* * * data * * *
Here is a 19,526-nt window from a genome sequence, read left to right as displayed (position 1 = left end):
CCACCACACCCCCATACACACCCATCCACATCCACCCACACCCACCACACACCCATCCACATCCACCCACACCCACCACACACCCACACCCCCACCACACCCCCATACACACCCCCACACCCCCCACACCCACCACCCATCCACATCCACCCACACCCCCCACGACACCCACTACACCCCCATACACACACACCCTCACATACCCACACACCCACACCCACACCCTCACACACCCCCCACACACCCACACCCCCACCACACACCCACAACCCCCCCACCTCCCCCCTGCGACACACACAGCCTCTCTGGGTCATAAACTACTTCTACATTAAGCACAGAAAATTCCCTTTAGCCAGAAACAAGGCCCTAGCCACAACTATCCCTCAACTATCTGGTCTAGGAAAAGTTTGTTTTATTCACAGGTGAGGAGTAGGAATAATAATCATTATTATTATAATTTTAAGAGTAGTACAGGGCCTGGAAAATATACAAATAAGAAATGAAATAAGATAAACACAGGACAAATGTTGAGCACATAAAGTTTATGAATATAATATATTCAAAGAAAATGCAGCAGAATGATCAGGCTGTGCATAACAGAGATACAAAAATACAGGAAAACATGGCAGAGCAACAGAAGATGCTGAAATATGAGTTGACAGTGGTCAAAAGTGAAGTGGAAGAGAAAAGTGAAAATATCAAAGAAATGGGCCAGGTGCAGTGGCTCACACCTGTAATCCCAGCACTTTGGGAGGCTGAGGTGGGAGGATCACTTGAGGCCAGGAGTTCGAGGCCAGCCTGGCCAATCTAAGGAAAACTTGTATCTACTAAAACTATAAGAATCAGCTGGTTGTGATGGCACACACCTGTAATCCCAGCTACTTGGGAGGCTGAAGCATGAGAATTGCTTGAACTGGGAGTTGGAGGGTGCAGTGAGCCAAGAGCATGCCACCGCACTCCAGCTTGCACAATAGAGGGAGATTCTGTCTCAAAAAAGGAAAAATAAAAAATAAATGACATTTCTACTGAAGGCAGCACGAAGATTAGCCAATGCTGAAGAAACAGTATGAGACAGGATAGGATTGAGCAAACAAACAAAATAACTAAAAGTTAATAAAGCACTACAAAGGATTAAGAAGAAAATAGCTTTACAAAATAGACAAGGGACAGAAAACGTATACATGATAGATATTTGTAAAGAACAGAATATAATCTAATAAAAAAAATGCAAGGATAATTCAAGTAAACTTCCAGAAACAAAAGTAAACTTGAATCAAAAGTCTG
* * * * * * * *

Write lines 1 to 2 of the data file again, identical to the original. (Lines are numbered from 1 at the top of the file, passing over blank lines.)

Here is a 19,526-nt window from a genome sequence, read left to right as displayed (position 1 = left end):
CCACCACACCCCCATACACACCCATCCACATCCACCCACACCCACCACACACCCATCCACATCCACCCACACCCACCACACACCCACACCCCCACCACACCCCCATACACACCCCCACACCCCCCACACCCACCACCCATCCACATCCACCCACACCCCCCACGACACCCACTACACCCCCATACACACACACCCTCACATACCCACACACCCACACCCACACCCTCACACACCCCCCACACACCCACACCCCCACCACACACCCACAACCCCCCCACCTCCCCCCTGCGACACACACAGCCTCTCTGGGTCATAAACTACTTCTACATTAAGCACAGAAAATTCCCTTTAGCCAGAAACAAGGCCCTAGCCACAACTATCCCTCAACTATCTGGTCTAGGAAAAGTTTGTTTTATTCACAGGTGAGGAGTAGGAATAATAATCATTATTATTATAATTTTAAGAGTAGTACAGGGCCTGGAAAATATACAAATAAGAAATGAAATAAGATAAACACAGGACAAATGTTGAGCACATAAAGTTTATGAATATAATATATTCAAAGAAAATGCAGCAGAATGATCAGGCTGTGCATAACAGAGATACAAAAATACAGGAAAACATGGCAGAGCAACAGAAGATGCTGAAATATGAGTTGACAGTGGTCAAAAGTGAAGTGGAAGAGAAAAGTGAAAATATCAAAGAAATGGGCCAGGTGCAGTGGCTCACACCTGTAATCCCAGCACTTTGGGAGGCTGAGGTGGGAGGATCACTTGAGGCCAGGAGTTCGAGGCCAGCCTGGCCAATCTAAGGAAAACTTGTATCTACTAAAACTATAAGAATCAGCTGGTTGTGATGGCACACACCTGTAATCCCAGCTACTTGGGAGGCTGAAGCATGAGAATTGCTTGAACTGGGAGTTGGAGGGTGCAGTGAGCCAAGAGCATGCCACCGCACTCCAGCTTGCACAATAGAGGGAGATTCTGTCTCAAAAAAGGAAAAATAAAAAATAAATGACATTTCTACTGAAGGCAGCACGAAGATTAGCCAATGCTGAAGAAACAGTATGAGACAGGATAGGATTGAGCAAACAAACAAAATAACTAAAAGTTAATAAAGCACTACAAAGGATTAAGAAGAAAATAGCTTTACAAAATAGACAAGGGACAGAAAACGTATACATGATAGATATTTGTAAAGAACAGAATATAATCTAATAAAAAAAATGCAAGGATAATTCAAGTAAACTTCCAGAAACAAAAGTAAACTTGAATCAAAAGTCTG